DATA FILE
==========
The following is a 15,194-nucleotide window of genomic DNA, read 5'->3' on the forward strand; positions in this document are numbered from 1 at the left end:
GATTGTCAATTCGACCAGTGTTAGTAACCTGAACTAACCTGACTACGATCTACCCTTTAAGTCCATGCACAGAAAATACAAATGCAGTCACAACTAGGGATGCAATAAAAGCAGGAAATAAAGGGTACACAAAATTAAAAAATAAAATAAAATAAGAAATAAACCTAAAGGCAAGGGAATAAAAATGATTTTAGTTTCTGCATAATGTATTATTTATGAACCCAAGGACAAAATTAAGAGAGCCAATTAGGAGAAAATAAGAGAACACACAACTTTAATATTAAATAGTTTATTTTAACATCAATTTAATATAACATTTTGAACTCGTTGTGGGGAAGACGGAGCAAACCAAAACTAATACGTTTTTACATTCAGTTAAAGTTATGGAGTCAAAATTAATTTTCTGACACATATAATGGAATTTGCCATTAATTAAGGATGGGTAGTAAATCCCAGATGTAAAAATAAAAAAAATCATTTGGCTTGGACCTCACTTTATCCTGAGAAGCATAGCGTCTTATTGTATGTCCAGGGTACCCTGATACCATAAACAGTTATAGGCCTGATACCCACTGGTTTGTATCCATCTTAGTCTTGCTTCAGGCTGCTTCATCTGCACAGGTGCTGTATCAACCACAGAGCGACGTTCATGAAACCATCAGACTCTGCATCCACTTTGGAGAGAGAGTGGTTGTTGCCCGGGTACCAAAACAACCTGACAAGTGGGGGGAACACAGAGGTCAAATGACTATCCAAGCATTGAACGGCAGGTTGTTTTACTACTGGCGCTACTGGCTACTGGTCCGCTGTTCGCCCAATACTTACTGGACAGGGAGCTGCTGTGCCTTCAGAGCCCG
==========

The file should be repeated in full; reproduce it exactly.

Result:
The following is a 15,194-nucleotide window of genomic DNA, read 5'->3' on the forward strand; positions in this document are numbered from 1 at the left end:
GATTGTCAATTCGACCAGTGTTAGTAACCTGAACTAACCTGACTACGATCTACCCTTTAAGTCCATGCACAGAAAATACAAATGCAGTCACAACTAGGGATGCAATAAAAGCAGGAAATAAAGGGTACACAAAATTAAAAAATAAAATAAAATAAGAAATAAACCTAAAGGCAAGGGAATAAAAATGATTTTAGTTTCTGCATAATGTATTATTTATGAACCCAAGGACAAAATTAAGAGAGCCAATTAGGAGAAAATAAGAGAACACACAACTTTAATATTAAATAGTTTATTTTAACATCAATTTAATATAACATTTTGAACTCGTTGTGGGGAAGACGGAGCAAACCAAAACTAATACGTTTTTACATTCAGTTAAAGTTATGGAGTCAAAATTAATTTTCTGACACATATAATGGAATTTGCCATTAATTAAGGATGGGTAGTAAATCCCAGATGTAAAAATAAAAAAAATCATTTGGCTTGGACCTCACTTTATCCTGAGAAGCATAGCGTCTTATTGTATGTCCAGGGTACCCTGATACCATAAACAGTTATAGGCCTGATACCCACTGGTTTGTATCCATCTTAGTCTTGCTTCAGGCTGCTTCATCTGCACAGGTGCTGTATCAACCACAGAGCGACGTTCATGAAACCATCAGACTCTGCATCCACTTTGGAGAGAGAGTGGTTGTTGCCCGGGTACCAAAACAACCTGACAAGTGGGGGGAACACAGAGGTCAAATGACTATCCAAGCATTGAACGGCAGGTTGTTTTACTACTGGCGCTACTGGCTACTGGTCCGCTGTTCGCCCAATACTTACTGGACAGGGAGCTGCTGTGCCTTCAGAGCCCG